in the city for now nearly 20 years. I wanted to get a sense of the root of the music in the city and to better understand why it seemed so challenging to open and sustain an African Canadian owned and operated Jazz space in the city.

Jazz is recognized primarily as an African American art form. My enquiry aims to find out how African Canadian musicians in particular, find their connection to the music in the Toronto, and what their experiences with the music might be. I am interested in the role of white domination and Eurocentrism play in re-signifying or reshaping of the reality and historical context of Jazz in Toronto. My intention with this project is to get at the history of the music, and its intentionality -- this being as it were an instrument of liberation on a spiritual, physical and psychic level. I needed to know how different Jazz in Toronto really was as it emerged in the city and as it related to African musicians and the community here. This project is therefore based on oral accounts of the history, social context and background of African or "black" Jazz in Toronto, as well as my own experience with operating a Jazz club in the city.

The purpose of this research project was to start documenting the history of Jazz in Toronto. And the only way realistically for me to do this was to speak to the musicians themselves as it has been difficult to find any written history of African Canadian Jazz musicians and their presence in the music in Toronto. We know there are and have been players but what we don't know is the history and politics that came along with this African inspired art form we call Jazz. The musicians with whom I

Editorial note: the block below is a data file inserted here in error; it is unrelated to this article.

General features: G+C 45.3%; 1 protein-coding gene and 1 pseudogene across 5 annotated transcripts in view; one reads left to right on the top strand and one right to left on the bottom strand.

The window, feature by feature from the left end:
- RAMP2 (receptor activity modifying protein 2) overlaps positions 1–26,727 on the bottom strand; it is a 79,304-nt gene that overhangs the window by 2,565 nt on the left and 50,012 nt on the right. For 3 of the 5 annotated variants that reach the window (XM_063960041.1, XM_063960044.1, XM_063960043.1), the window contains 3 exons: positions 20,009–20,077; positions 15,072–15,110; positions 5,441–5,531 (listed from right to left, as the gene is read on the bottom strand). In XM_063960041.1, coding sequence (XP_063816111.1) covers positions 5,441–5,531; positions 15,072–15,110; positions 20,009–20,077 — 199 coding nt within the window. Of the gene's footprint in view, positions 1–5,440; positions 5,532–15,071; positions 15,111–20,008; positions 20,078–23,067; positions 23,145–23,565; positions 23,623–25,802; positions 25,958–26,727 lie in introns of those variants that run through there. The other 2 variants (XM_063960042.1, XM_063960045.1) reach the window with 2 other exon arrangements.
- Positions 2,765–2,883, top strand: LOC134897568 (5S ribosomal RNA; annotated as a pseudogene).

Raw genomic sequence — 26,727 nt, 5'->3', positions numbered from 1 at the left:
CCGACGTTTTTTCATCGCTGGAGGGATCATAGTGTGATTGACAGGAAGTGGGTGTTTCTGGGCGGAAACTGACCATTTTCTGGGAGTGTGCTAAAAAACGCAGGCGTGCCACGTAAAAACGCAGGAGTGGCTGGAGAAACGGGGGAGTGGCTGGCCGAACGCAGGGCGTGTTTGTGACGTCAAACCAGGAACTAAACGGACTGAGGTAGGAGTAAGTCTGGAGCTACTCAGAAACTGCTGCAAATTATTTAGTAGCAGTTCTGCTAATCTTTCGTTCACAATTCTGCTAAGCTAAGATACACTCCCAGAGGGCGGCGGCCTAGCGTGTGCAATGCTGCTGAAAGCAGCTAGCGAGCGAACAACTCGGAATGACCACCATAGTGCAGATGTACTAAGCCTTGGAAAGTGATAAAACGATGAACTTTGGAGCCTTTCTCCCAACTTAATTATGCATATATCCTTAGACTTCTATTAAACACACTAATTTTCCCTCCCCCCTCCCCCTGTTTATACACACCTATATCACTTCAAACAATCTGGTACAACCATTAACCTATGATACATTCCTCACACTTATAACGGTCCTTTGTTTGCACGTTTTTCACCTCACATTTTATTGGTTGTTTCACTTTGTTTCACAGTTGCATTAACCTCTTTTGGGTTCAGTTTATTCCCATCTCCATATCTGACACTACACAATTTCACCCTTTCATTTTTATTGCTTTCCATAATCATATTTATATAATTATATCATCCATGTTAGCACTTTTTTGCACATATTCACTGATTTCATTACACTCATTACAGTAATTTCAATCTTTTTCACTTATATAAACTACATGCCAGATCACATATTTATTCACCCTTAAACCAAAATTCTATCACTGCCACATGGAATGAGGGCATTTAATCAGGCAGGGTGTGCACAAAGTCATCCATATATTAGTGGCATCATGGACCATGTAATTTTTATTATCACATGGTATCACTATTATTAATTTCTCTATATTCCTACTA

spoke are, legendary drummer Archie Alleyne, singer, songwriter and producer Eric Mercury, multi-instrumentalist and vocalist Terry Logan, organ and piano player Kingsley Ettienne, and and Wesley "Jaribu" Cason were a solid source of knowledge, and our conversations were extremely enlightening and informative. So I thank them tremendously. Sadly, Wesley "Jaribu" Cason passed away earlier in spring of 2014. Cason was a passionate source of knowledge, he was a musician, a librarian, a supporter of the music, and a true humanitarian. He was an African American "draft dodger" from Chicago who migrated to Toronto, pretty much by accident in 1970. He fell in love, and then fell in love again with the city as he saw it as a progressive town during that time. He had witnessed the evolution of the music in the city for over 40 years. I thank him for his friendship over the years, support, passion, honesty and insight.